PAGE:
As promised, here is the first detailed follow-up to the introductory post for the topic of university spin-offs versus conventional start-ups.
One of the most common recommendations for entrepreneurs is to focus on customer engagement early in their new venture. In fact, a whole set of new online nomenclature is devoted to this concept: Have an idea, put it together quickly to get customer feedback and then iterate based on good metrics. That sounds great, and is great advice when you are building a Web2.0 start-up. The problem is that most university spin-offs simply cannot make this work in the way described. First, core technology often requires considerable investment before there is anything to show, much less a product to put in front of customers. Mashing up a new way to share photos with your online friends can happen over a weekend. Developing a quantum computer, new pharmaceutical or microchip can’t.
The second problem is that the customers for university inventions are hard to approach and even harder to assess. Not only do you have to physically move around prototypes, your “customers” will likely be executives of large corporations. Even if you can get to them, there is an inherent bias in the responses that you will get. A Web2.0 user might like or dislike your product but won’t ever be a competitor to you. When you are commercialising core technology, you will constantly be faced with customers who are at the same time competitors. Worse, a lot of university innovation is disruptive, so the bias can be extremely strong.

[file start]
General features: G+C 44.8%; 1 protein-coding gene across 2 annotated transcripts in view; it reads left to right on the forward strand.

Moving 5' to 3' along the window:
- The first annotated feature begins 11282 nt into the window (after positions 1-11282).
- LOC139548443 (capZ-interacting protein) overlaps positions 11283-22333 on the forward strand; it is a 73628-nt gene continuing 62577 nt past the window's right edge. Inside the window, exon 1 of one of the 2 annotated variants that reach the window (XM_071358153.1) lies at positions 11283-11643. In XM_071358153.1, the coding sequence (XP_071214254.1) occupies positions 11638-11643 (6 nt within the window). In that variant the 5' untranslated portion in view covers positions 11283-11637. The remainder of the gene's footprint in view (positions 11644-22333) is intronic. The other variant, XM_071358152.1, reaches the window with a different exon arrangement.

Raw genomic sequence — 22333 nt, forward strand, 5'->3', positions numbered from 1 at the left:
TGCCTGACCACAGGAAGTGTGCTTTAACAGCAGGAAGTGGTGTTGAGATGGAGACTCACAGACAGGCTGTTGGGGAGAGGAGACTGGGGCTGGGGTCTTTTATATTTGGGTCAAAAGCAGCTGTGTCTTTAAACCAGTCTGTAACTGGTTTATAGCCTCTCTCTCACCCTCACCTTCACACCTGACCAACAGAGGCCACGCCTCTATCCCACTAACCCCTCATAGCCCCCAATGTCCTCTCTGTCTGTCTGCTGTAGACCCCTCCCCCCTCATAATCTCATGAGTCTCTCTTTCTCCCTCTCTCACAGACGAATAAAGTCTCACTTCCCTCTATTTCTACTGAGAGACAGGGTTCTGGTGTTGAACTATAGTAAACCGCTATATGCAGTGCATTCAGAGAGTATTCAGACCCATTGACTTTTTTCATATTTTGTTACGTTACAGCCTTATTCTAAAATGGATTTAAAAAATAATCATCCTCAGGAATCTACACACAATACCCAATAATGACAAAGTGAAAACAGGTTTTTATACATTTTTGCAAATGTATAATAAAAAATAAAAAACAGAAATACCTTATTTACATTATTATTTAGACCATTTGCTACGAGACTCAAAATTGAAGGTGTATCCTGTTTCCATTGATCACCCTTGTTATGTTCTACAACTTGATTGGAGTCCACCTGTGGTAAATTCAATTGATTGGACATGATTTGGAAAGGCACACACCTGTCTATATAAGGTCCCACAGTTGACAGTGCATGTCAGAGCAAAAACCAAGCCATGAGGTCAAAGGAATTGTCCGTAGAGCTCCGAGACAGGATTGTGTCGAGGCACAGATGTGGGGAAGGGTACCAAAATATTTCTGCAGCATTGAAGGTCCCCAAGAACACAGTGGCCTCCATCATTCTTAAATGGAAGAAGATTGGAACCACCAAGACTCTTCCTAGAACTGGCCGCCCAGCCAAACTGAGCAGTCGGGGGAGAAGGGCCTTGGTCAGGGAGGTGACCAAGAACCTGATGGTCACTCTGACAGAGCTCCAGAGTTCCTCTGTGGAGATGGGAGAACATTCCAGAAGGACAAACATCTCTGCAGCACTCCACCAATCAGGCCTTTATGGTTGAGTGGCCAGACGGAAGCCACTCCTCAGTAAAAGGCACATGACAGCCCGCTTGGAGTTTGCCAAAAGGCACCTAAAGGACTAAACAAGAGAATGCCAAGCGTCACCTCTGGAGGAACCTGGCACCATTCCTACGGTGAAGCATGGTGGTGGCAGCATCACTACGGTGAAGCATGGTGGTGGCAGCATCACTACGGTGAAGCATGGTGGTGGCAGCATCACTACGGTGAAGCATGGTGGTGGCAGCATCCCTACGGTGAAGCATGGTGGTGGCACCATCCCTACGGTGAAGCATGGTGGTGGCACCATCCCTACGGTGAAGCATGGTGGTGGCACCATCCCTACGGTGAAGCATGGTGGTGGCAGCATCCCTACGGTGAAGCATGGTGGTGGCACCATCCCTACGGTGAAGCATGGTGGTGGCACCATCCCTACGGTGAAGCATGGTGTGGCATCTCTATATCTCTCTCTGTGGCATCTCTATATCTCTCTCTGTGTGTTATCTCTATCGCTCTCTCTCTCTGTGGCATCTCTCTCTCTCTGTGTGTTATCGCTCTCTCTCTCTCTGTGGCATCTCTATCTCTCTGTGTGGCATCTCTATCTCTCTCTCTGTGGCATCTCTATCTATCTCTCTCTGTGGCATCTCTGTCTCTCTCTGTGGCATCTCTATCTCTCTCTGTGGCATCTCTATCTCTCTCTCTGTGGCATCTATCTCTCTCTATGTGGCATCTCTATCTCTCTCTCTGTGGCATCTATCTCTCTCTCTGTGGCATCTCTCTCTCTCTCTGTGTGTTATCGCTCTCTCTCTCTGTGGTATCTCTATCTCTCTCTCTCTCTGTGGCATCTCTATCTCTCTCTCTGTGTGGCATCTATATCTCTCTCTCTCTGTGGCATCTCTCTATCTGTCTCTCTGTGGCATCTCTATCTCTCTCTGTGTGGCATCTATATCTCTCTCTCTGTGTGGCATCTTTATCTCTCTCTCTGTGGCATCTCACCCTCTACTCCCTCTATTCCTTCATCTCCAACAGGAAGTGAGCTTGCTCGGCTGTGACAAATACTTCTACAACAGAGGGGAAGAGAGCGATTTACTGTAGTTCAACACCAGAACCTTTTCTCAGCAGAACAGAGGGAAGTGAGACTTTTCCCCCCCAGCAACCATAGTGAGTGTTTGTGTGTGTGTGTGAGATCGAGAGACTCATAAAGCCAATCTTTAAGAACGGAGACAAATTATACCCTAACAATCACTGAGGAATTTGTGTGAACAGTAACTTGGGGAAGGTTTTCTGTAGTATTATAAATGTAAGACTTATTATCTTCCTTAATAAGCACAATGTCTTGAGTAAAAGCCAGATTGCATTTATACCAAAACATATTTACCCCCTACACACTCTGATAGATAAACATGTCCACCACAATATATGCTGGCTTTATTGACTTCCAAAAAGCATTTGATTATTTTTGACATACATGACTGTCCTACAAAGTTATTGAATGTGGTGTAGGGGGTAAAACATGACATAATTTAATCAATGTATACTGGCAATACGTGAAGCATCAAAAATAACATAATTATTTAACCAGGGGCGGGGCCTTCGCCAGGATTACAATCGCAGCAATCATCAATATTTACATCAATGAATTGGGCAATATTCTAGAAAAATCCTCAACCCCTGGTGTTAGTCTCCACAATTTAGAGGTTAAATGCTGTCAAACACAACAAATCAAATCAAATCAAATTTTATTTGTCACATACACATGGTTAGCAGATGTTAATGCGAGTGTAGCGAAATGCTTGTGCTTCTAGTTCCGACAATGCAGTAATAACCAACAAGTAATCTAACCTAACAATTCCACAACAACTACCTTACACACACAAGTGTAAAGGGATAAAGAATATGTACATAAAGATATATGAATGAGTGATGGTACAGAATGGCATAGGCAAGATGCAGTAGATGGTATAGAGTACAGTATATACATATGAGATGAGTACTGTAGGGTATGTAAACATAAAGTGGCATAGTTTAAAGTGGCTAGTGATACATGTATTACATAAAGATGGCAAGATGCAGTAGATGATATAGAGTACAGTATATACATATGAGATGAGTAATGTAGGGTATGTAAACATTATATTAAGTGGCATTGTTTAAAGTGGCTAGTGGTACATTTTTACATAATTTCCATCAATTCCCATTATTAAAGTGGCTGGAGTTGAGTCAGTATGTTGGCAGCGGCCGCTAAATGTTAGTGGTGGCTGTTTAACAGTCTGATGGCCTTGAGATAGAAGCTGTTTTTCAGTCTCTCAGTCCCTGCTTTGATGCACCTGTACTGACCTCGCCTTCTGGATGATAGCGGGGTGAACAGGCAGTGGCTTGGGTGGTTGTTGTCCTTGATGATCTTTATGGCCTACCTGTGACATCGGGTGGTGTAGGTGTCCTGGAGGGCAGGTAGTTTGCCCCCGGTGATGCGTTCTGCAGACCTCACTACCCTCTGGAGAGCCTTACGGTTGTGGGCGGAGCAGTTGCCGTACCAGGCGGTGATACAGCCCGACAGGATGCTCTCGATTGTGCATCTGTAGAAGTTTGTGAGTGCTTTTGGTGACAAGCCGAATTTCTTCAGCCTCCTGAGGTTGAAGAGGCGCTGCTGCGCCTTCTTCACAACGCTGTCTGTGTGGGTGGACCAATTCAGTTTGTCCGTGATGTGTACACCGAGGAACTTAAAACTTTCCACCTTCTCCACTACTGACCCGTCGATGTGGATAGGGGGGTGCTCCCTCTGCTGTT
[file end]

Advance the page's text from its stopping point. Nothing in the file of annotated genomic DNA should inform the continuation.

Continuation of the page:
I have experienced the impact of this problem more times than I can count. I remember introducing our idea of putting controlled LEDs behind an LCD to create a new type of high contrast display. My very first audience question after the talk, in front of hundreds of industry veterans, came from a senior executive of a large consumer electronics company: “This concept is not viable for the consumer market at all for several reasons”. He then went on to enumerate a number of reasons that were challenging to validate for us at the time but sounded intuitively believable (e.g. internal cost of manufacturing pick & place operations, etc.). Less than two years later, that same company introduced the first commercial LED-based LCD display – a product that beyond any doubt was under active development during the time of my talk. Fortunately we applied the right filter to this feedback (and many other comments like it). Today, that manufacturer and its competitors are shipping tens of millions of LED TV. We stuck to our guns and had a very successful exit but it could have easily gone the other way if we had listened carelessly to our “customer feedback” during the early days.
Of course this doesn’t mean that you shouldn’t try to validate your technology and business model. Never stay in the cave! But it does mean that you have to find a different way to go about it. There are a few options to replace traditional customer engagement metrics: Advisors and Trend Indicators